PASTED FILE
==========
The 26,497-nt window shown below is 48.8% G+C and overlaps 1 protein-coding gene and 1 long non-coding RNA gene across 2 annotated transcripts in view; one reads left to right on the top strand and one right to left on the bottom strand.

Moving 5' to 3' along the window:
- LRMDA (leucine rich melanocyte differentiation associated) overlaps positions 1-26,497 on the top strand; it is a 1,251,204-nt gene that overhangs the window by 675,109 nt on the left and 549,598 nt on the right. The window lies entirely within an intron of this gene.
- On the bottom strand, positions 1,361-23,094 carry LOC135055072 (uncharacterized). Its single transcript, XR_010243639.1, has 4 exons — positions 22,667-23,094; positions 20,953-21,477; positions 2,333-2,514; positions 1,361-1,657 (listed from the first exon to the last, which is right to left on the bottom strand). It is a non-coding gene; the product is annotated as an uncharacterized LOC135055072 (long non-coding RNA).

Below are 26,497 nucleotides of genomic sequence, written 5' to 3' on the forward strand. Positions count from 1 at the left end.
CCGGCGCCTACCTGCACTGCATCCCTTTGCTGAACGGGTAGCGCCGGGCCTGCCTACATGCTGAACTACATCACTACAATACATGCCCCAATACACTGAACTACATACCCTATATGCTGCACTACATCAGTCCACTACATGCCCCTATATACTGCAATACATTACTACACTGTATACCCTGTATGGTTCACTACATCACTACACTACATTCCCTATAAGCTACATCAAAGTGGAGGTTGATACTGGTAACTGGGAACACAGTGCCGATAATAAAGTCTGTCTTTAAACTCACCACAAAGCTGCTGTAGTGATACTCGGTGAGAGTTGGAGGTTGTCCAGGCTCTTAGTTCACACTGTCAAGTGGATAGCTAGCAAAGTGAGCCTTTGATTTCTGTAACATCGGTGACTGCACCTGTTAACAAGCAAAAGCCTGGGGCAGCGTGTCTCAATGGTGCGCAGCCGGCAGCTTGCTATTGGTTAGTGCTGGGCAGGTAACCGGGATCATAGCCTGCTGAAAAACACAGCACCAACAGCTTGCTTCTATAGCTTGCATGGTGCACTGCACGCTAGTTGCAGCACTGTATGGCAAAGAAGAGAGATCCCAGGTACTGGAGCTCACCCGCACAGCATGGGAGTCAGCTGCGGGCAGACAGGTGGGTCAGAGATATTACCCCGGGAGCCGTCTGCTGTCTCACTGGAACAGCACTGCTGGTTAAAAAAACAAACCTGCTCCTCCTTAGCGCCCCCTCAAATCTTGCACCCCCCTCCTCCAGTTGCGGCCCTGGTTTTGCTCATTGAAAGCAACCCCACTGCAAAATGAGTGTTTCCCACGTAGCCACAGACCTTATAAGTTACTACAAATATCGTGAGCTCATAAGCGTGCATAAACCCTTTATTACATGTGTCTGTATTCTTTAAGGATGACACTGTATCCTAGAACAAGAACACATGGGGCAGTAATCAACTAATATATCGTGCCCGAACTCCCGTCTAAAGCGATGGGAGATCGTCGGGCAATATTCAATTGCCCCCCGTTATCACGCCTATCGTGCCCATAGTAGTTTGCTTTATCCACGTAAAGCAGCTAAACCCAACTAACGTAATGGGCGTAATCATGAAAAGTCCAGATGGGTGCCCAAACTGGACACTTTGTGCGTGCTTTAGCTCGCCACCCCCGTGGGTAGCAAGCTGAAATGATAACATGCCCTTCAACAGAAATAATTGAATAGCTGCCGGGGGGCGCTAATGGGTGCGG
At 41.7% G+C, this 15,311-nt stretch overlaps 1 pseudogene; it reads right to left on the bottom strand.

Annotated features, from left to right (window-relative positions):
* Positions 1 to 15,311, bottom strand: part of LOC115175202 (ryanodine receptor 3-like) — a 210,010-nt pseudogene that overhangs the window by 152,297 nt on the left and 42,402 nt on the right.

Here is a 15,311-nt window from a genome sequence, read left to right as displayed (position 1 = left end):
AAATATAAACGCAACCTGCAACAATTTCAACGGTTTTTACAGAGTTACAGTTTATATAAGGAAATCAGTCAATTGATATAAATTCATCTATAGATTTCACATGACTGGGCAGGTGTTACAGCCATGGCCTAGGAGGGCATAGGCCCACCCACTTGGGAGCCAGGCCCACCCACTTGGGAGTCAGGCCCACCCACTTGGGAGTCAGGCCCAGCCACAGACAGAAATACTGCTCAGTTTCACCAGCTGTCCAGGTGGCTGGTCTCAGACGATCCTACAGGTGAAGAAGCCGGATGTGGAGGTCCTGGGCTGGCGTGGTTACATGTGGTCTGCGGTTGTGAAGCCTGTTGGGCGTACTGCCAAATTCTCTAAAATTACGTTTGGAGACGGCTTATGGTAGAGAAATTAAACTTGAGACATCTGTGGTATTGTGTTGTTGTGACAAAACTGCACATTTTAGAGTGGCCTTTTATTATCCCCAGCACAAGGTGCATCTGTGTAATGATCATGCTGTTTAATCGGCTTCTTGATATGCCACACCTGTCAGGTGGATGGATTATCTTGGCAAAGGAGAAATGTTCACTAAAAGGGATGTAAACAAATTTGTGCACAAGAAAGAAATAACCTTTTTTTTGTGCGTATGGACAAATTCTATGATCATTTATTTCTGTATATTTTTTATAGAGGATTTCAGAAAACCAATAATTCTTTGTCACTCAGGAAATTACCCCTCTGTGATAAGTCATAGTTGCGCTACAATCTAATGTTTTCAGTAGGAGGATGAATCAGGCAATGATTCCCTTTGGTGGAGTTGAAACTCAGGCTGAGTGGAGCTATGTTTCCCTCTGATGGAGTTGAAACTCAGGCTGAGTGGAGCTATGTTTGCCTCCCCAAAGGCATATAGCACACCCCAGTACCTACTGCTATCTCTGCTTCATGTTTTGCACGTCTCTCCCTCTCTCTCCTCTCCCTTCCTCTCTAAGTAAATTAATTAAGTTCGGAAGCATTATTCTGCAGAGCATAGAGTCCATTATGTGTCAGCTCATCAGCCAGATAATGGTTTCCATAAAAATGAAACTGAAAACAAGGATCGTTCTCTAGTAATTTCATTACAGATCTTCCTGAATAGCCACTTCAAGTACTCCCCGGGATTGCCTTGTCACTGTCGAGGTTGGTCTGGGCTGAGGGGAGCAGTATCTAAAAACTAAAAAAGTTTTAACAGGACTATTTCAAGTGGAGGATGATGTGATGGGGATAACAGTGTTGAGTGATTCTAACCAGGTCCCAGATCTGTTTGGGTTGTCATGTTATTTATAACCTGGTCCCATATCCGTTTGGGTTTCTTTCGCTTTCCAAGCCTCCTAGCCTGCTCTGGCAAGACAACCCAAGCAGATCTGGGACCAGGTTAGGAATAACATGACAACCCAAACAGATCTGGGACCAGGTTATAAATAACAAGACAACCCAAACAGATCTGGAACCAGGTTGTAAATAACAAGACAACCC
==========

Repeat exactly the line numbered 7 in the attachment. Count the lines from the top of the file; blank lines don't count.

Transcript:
At 41.7% G+C, this 15,311-nt stretch overlaps 1 pseudogene; it reads right to left on the bottom strand.